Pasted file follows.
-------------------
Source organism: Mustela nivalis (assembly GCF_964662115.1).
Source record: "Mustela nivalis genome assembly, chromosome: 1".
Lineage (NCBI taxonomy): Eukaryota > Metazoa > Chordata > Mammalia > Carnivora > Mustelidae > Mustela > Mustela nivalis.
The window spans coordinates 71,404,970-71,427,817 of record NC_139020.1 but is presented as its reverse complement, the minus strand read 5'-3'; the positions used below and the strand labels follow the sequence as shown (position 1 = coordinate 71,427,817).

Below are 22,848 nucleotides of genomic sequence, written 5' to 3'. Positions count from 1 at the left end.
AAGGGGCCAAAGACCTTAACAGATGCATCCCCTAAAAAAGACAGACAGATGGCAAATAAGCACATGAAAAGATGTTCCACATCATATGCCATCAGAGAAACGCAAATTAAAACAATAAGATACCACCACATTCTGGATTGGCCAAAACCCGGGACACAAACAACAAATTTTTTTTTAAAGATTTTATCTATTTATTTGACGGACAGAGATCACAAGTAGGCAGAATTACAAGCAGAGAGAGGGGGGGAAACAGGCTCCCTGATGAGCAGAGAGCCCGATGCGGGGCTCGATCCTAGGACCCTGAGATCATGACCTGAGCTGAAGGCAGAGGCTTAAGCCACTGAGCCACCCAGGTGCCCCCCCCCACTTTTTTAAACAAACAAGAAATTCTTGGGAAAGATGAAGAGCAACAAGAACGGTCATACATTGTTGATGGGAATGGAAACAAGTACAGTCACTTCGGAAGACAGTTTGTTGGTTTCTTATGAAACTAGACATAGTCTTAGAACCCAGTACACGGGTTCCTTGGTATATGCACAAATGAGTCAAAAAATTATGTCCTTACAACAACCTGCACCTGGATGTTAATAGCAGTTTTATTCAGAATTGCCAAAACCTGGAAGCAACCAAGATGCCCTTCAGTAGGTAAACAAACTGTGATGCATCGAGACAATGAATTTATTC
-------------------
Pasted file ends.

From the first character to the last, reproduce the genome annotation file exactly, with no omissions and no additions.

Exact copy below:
Source organism: Mustela nivalis (assembly GCF_964662115.1).
Source record: "Mustela nivalis genome assembly, chromosome: 1".
Lineage (NCBI taxonomy): Eukaryota > Metazoa > Chordata > Mammalia > Carnivora > Mustelidae > Mustela > Mustela nivalis.
The window spans coordinates 71,404,970-71,427,817 of record NC_139020.1 but is presented as its reverse complement, the minus strand read 5'-3'; the positions used below and the strand labels follow the sequence as shown (position 1 = coordinate 71,427,817).

Below are 22,848 nucleotides of genomic sequence, written 5' to 3'. Positions count from 1 at the left end.
AAGGGGCCAAAGACCTTAACAGATGCATCCCCTAAAAAAGACAGACAGATGGCAAATAAGCACATGAAAAGATGTTCCACATCATATGCCATCAGAGAAACGCAAATTAAAACAATAAGATACCACCACATTCTGGATTGGCCAAAACCCGGGACACAAACAACAAATTTTTTTTTAAAGATTTTATCTATTTATTTGACGGACAGAGATCACAAGTAGGCAGAATTACAAGCAGAGAGAGGGGGGGAAACAGGCTCCCTGATGAGCAGAGAGCCCGATGCGGGGCTCGATCCTAGGACCCTGAGATCATGACCTGAGCTGAAGGCAGAGGCTTAAGCCACTGAGCCACCCAGGTGCCCCCCCCCACTTTTTTAAACAAACAAGAAATTCTTGGGAAAGATGAAGAGCAACAAGAACGGTCATACATTGTTGATGGGAATGGAAACAAGTACAGTCACTTCGGAAGACAGTTTGTTGGTTTCTTATGAAACTAGACATAGTCTTAGAACCCAGTACACGGGTTCCTTGGTATATGCACAAATGAGTCAAAAAATTATGTCCTTACAACAACCTGCACCTGGATGTTAATAGCAGTTTTATTCAGAATTGCCAAAACCTGGAAGCAACCAAGATGCCCTTCAGTAGGTAAACAAACTGTGATGCATCGAGACAATGAATTTATTC